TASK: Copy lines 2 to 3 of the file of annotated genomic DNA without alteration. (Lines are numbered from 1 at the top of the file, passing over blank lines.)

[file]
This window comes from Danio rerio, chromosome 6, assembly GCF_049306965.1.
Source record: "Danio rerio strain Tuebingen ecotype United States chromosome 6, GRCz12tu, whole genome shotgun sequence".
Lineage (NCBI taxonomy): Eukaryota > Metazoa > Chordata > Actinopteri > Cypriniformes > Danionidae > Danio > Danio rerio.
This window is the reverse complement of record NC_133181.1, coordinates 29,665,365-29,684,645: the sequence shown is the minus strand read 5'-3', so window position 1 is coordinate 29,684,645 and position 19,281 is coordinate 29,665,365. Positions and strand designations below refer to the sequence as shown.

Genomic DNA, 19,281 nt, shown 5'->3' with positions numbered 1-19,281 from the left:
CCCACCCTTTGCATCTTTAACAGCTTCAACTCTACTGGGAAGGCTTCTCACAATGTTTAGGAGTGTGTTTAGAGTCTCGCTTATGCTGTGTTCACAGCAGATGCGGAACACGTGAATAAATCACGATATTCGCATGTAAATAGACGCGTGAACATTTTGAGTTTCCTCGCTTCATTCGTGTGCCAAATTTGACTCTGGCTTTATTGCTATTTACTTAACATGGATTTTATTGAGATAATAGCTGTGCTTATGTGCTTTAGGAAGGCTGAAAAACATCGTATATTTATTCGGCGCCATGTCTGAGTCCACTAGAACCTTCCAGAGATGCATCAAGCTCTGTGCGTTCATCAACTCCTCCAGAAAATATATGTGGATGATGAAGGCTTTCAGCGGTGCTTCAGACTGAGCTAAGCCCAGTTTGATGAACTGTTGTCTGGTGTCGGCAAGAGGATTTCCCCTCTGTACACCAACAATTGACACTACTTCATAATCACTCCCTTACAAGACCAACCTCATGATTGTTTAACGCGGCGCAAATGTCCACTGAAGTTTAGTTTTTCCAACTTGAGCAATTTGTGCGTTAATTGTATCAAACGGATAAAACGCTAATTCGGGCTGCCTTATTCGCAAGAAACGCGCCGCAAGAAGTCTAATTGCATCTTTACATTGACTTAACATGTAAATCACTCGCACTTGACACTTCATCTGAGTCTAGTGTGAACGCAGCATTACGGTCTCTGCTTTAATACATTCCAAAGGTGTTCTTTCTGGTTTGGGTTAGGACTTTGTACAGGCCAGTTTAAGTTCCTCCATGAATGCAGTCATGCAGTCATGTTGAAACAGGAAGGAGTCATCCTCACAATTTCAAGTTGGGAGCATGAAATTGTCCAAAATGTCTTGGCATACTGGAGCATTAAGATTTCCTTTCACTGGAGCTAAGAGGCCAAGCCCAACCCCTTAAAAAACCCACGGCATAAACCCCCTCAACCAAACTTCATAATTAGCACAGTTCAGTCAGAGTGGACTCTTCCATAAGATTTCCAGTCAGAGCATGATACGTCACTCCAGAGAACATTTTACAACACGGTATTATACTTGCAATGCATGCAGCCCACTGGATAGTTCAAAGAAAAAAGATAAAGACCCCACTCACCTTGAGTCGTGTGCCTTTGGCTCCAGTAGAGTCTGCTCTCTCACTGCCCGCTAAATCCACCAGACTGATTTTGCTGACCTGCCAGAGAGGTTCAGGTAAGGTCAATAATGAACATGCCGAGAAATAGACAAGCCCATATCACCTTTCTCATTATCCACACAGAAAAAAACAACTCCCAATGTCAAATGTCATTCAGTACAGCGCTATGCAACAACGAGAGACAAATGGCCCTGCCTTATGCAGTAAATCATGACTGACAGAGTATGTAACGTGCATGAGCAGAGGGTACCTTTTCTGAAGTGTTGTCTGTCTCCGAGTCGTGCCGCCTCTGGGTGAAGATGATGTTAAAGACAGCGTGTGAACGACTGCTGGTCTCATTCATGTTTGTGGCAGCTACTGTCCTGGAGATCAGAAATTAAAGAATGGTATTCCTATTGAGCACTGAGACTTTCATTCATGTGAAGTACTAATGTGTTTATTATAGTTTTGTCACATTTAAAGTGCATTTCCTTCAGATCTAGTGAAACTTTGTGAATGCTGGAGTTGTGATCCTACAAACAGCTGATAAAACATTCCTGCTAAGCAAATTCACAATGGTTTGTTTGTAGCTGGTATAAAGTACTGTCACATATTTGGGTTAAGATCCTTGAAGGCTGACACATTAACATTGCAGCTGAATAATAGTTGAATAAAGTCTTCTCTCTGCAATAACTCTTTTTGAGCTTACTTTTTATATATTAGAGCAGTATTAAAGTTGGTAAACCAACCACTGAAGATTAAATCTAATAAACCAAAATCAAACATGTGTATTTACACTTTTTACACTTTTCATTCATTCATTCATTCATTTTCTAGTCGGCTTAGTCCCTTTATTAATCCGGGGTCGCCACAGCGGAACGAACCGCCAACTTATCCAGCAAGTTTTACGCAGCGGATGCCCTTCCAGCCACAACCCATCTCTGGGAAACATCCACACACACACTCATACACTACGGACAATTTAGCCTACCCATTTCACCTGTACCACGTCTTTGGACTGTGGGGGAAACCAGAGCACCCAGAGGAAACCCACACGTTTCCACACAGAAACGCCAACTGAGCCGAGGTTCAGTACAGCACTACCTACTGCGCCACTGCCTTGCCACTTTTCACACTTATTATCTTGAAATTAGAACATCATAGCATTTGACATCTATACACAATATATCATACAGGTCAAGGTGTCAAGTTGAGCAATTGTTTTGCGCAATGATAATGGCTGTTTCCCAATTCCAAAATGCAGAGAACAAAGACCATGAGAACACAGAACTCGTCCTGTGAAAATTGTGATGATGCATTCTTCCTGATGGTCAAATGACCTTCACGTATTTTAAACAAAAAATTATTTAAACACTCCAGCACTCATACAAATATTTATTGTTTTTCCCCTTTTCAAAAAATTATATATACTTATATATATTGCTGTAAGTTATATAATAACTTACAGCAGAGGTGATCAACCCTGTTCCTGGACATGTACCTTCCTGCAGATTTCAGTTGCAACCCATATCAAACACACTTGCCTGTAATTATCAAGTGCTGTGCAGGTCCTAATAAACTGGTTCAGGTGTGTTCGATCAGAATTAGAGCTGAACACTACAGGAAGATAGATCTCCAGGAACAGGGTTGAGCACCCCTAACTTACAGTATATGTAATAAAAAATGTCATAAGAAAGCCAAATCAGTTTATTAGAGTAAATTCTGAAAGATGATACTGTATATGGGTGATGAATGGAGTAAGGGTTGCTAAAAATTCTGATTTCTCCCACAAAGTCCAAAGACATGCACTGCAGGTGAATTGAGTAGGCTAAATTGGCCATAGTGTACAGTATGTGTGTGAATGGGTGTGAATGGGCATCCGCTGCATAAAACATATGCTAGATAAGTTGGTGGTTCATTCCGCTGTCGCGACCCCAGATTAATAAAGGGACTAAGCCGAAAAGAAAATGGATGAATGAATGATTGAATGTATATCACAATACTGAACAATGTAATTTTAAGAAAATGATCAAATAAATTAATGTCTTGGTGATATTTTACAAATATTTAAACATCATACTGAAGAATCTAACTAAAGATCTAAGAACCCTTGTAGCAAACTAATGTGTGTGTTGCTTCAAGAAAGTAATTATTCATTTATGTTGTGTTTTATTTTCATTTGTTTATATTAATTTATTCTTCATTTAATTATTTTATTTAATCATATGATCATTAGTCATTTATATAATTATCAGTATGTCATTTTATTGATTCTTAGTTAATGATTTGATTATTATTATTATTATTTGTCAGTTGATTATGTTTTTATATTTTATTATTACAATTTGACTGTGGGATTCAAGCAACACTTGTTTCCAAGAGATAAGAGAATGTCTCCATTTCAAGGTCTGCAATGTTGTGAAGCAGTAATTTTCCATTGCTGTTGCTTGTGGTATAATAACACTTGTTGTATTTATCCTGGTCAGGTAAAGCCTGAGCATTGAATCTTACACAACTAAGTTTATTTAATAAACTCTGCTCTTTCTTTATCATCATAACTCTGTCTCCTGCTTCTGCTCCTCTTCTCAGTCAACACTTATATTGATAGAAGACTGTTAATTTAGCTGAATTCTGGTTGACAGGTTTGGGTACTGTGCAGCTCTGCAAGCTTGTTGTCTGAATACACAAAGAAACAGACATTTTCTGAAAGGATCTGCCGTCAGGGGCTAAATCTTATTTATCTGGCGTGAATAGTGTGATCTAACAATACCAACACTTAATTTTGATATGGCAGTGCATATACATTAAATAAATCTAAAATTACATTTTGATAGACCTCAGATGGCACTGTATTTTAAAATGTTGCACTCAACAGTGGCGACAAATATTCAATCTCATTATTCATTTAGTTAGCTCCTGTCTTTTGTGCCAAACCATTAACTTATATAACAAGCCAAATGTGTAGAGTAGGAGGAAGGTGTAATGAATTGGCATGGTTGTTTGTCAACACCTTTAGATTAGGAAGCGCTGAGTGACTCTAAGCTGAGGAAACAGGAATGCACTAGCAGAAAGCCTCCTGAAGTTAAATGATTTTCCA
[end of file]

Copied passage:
Source record: "Danio rerio strain Tuebingen ecotype United States chromosome 6, GRCz12tu, whole genome shotgun sequence".
Lineage (NCBI taxonomy): Eukaryota > Metazoa > Chordata > Actinopteri > Cypriniformes > Danionidae > Danio > Danio rerio.